4 Flu Vaccine Myths Debunked

Get the facts about the flu vaccine and get vaccinated

A woman gets a flu shot on her left shoulder.

Get the facts about the flu vaccine and get vaccinated

For one reason or another — often it is misinformation — many people will not get a flu shot this year. It’s unfortunate because the flu shot is the best way to reduce your chances of getting the flu and spreading it to others.

“Some don’t believe the flu is a real threat to them. Others don’t trust the vaccine to do its job,” says Cynthia Wilson, DO, a family medicine physician at Scripps Coastal Medical Center Carlsbad.

False information about flu vaccines can be dangerous, especially when it causes people who are at high risk for flu complications to skip getting a flu shot.

The Centers for Disease Control and Prevention (CDC) recommends everyone ages six months or older get vaccinated, especially adults 65 years and older, adults with certain chronic conditions, such as asthma, heart disease, diabetes and chronic kidney disease and pregnant people.

The following are flu myths that are cleared up with facts about their safety and effectiveness.

Myth # 1. The flu vaccine can give you the flu

Flu vaccines cannot cause flu illness. Flu vaccines given with a needle are made with inactivated virus particles, so they can’t transmit infection.

It is possible to get the flu after a flu shot — though there is usually a simple explanation.

Some people who get the flu after vaccination may have been exposed to the virus before getting their shot or during the time their body was developing protection from vaccination.

“It takes about two weeks after vaccination for antibodies to develop in the body and provide protection against influenza,” Dr. Wilson says.

Myth # 2. The flu vaccine is dangerous

Flu vaccines are safe. Millions of people have safely received flu vaccines over the past 50 years. All flu vaccines meet Food and Drug Administration safety and effectiveness requirements.

Be aware that any vaccine can cause side effects, including the flu vaccine.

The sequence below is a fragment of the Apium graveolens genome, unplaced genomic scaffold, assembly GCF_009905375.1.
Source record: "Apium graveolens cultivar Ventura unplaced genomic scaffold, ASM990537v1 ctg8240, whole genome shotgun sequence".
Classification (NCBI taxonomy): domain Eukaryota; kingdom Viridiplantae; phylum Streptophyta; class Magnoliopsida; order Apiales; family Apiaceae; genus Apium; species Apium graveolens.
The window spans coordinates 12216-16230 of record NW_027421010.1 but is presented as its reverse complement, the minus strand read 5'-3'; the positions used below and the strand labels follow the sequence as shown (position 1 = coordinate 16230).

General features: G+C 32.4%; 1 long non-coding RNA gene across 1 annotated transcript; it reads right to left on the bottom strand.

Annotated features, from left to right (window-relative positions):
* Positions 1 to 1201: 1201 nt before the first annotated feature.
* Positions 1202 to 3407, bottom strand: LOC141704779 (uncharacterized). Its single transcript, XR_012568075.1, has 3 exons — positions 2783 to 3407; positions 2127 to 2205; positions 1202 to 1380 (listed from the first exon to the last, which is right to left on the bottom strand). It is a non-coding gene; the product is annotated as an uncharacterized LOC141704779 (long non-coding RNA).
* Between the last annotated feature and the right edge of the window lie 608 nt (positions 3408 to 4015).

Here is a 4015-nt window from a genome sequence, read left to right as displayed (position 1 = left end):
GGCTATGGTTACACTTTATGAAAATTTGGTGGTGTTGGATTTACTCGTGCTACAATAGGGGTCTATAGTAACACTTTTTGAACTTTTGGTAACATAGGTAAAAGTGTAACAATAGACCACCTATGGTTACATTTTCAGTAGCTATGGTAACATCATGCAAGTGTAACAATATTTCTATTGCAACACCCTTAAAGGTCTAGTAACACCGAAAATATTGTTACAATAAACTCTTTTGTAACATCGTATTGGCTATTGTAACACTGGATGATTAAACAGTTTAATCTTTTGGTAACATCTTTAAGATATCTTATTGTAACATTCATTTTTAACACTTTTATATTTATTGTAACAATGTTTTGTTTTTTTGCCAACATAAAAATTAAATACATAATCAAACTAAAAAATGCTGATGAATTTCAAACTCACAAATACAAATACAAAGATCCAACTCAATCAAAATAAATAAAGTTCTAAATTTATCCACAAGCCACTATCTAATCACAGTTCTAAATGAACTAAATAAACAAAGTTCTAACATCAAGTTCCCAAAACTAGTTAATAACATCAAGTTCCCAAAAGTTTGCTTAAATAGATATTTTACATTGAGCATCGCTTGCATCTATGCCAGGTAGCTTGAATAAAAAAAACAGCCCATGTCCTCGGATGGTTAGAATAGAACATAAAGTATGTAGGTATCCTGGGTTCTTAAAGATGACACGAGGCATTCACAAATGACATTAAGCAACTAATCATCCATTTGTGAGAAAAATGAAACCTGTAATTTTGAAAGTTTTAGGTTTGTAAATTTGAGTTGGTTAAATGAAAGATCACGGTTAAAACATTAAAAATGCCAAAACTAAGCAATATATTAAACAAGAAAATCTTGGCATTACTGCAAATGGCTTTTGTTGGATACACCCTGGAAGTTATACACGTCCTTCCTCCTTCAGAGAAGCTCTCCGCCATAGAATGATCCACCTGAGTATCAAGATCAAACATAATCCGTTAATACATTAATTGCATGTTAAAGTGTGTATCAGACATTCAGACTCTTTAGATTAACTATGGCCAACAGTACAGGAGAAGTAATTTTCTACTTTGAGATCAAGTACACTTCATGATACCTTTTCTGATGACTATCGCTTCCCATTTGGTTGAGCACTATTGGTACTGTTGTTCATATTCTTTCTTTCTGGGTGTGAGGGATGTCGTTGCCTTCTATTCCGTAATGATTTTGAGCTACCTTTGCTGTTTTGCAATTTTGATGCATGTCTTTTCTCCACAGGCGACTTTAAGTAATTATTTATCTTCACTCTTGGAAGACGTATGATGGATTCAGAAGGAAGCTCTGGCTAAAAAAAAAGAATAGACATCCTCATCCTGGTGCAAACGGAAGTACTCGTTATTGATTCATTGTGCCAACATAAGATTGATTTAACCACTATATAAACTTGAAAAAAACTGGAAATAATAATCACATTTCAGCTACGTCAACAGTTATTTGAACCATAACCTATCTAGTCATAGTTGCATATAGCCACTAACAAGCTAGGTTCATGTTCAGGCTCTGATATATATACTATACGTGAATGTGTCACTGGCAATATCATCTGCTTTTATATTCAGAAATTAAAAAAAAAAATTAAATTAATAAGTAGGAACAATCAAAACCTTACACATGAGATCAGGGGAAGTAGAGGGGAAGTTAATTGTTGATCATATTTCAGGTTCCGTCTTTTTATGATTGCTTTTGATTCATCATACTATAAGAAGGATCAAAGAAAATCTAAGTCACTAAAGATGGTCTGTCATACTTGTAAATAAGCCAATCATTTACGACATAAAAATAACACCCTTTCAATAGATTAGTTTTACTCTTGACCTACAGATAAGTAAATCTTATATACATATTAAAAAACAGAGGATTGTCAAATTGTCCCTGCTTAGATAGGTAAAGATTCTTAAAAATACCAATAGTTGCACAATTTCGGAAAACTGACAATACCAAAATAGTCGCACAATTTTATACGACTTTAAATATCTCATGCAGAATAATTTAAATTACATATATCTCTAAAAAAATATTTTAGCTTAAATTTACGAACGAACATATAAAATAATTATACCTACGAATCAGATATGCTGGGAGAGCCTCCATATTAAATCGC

“All vaccines stimulate the immune system and can occasionally cause mild muscle aches and a low-grade fever,” Dr. Wilson says. “Flu vaccine symptoms are very rare, mild in nature and are nothing compared to influenza illness,” Dr. Wilson says.

While the flu vaccine is extremely safe for most people, certain people are at a special risk and should not get a flu shot.

If you have a severe, (life-threatening) allergy to eggs or have had Guillain-Barré syndrome, the CDC recommends skipping the seasonal shot. People who are moderately or severely ill should also wait until they recover before getting the flu vaccine.

There are other ways to protect yourself and those around you from the flu when you cannot get the flu shot, including:

  • Wear a face mask when out in public
  • Wash your hands often with soap and water
  • Avoid touching your face
  • Watch out for flu symptoms (headache, cough, congestion, chills, fever, body aches)
  • Cover coughs and sneezes
  • Stay at home if you're sick.

Myth # 3. You don’t need the flu vaccine if you are young and healthy

Even if you are not at risk for severe complications from the flu, you can still get sick even if you only experience mild symptoms and also become contagious. Most people who get the flu recover in a few days to two weeks, which usually means time missed from work, school or family events.

Vaccines create herd immunity, which helps protect people around you. When a critical mass of community members is immunized against the flu, most members of the community are protected since there are fewer sick people passing the illness to others.

Myth # 4. The vaccine isn’t effective

The flu vaccine works very well. While it isn’t 100 percent effective guarding against the flu, the flu shot is highly effective at reducing your risk of getting it.

Studies show flu vaccination reduces the risk of flu illness by 40 to 60 percent among the overall population. Protection varies depending on who is being vaccinated, according to the CDC.

“The flu vaccine remains the best defense we have against a potentially lethal disease,” Dr. Wilson says.

Where can you get a flu shot?

Flu shots are currently available at most Scripps and Scripps Coastal primary care sites across San Diego County.

Scripps patients can use the MyScripps portal to schedule a visit to their primary care physician to receive the flu vaccination, as well as vaccines for other illnesses, such as pneumonia, or they can call their physician’s office directly.

You may also visit the CDC’s Flu Vaccine Finder to find a vaccine location near you. Type in your zip code and you’ll find a list of local pharmacies, grocery stores and clinics that offer flu vaccinations.

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